European Core Health Indicators (ECHI)


The European Core Health Indicators (ECHI) is a collection of over 60 health indicators providing comparable and consistent information on health across Europe. ECHI covers data for all EU Member States and the European Free Trade Association (EFTA) and candidate countries as well. ECHI is the outcome  of the long-term partnership between EU countries and the European Commission. Along with ECHI, the ECHI data tool, introduced here, also includes other demographic and socio-economic and health indicators. The ECHI data tool presents these indicators in four groups: demographic and socio-economic factors; health status; determinants of health; health interventions: health services. The ECHI data tool provides several graphical views of the data: line chart, bar chart, maps, and tables. *

*This description is a paraphrased version of the description on ECHI website.

Available data file formats

Excel and PDF


This is an open data source that is for public use.

European Core Health Indicators



Suppose you want to explore the cancer-induced mortality rate of children in Denmark after 2010. This indicator is about health status and you want to get as much data as possible.


  • Locate the data source. Go to European Core Health Indicators. You will be directed to the following page in which ECHI Data Tool is provided to explore your topic.

Screenshot of the European Core Health Indicators main page. On the left, there is the ECHI Data Tool, below which the indicators are classified into four chapters.

  • Select the right indicator. Under Select Indicators in chapters, you can see that all the indicators are categorized into four chapters. Click on Health Status indicators to see the indicators included in this chapter. Since you are looking for cancer-induced mortality rate, Disease-specific mortality is selected next.

Screenshot similar to the image above. The second chapter of the four, Health Status indicators, has a mark you can click on to get its sub-categories, in which the seventh is Disease-specific mortality.

  • Select the right indicator (cont.). The final step is to find the right indicator for children under category Disease-specific mortality. The right one is listed as Crude death rate per 100,000 inhabitants, all childhood cancers, total population of children. Click on the box in front of it to make the selection.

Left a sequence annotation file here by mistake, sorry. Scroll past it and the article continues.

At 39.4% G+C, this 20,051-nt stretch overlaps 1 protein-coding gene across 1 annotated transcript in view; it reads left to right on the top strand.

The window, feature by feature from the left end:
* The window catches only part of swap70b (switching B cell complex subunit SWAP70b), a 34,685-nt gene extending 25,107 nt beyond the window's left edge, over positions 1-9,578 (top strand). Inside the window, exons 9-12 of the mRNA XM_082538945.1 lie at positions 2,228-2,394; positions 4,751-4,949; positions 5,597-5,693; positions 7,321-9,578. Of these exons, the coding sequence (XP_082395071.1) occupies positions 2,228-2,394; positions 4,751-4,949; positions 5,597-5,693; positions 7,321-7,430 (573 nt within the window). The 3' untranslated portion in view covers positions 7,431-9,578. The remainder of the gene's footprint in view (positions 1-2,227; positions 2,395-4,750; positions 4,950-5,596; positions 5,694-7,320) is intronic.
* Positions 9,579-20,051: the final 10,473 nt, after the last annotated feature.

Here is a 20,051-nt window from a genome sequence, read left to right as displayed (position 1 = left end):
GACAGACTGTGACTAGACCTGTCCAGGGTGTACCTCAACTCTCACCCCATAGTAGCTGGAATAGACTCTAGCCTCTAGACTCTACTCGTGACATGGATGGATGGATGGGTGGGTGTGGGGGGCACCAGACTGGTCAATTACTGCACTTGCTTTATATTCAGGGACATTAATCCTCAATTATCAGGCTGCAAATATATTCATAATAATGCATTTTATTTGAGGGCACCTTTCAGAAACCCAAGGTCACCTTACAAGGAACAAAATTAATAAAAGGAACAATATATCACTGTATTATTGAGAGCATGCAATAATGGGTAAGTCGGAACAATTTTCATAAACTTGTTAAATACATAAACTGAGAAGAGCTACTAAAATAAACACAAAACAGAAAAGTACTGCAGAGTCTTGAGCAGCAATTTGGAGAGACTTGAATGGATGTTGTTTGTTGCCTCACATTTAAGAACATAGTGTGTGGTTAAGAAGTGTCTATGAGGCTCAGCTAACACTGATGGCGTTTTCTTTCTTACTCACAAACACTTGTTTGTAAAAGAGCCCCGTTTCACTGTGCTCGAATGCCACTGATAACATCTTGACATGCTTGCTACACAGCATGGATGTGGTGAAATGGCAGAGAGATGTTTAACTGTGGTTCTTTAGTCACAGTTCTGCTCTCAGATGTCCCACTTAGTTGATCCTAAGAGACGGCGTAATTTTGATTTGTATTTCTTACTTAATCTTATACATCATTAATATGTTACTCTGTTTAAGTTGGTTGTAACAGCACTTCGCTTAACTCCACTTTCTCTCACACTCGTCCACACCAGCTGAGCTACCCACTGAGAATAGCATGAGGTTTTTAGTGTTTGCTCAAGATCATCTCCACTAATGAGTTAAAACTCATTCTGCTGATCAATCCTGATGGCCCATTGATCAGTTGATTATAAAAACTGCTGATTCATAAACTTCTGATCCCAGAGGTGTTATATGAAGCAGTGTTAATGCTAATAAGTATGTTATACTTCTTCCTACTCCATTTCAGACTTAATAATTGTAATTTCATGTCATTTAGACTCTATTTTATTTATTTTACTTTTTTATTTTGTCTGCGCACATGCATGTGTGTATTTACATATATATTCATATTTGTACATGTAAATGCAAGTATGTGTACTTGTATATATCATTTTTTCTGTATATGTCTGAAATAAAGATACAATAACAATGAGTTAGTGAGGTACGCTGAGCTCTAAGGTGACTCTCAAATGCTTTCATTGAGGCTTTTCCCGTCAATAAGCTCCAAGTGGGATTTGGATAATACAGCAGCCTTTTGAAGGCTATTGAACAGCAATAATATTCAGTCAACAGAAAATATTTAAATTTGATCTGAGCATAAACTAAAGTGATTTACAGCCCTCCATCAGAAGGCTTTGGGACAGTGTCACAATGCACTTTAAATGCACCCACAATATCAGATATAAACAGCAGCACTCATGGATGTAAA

Screenshot similar to the image above. Now in the sub-category Disease-specific mortality, there are many indicators when you click on the mark before it. Scroll down until you find the indicator, Crude death rate per 100,000 inhabitants, all childhood cancers, total population of children.

  • Select Denmark for all years after 2010. Select Denmark by clicking on the box in front of it from the Countries filter and then select 2011 to 2016 from the Years filter. Once you have done that, click on the green button Update below.

Screenshot of the filters Countries and Years, which are below the section of indicators. There is an empty box in front of each country or region and available years for you to make a choice. Denmark and years 2011 to 2016 are checked in this case. There is a Update button in the bottom.

  • Download your data. After updating the selected indicator, you are able to see 4 different views of the data, Line chart, Bar chart, Map chart, and Table chart. Both line chart and bar chart allow you to export the data in a PDF form. You can also download the data in an excel file from table chart. Once you open the Table chart of the data, click on Export to excel to download the data.

Screenshot of the outcome section, which is below the filters. The selected Table chart of the data is shown and there is a download button, Export to excel, appearing in the upper-left corner.

Be sure to consult with the source website on how to properly cite your data. For this scenario, the citation in APA format would look something like:

European Core Health Indicators. Disease-specific mortality - HSIND012390 [Indicator]. European Commission. (Accessed on December 2, 2019)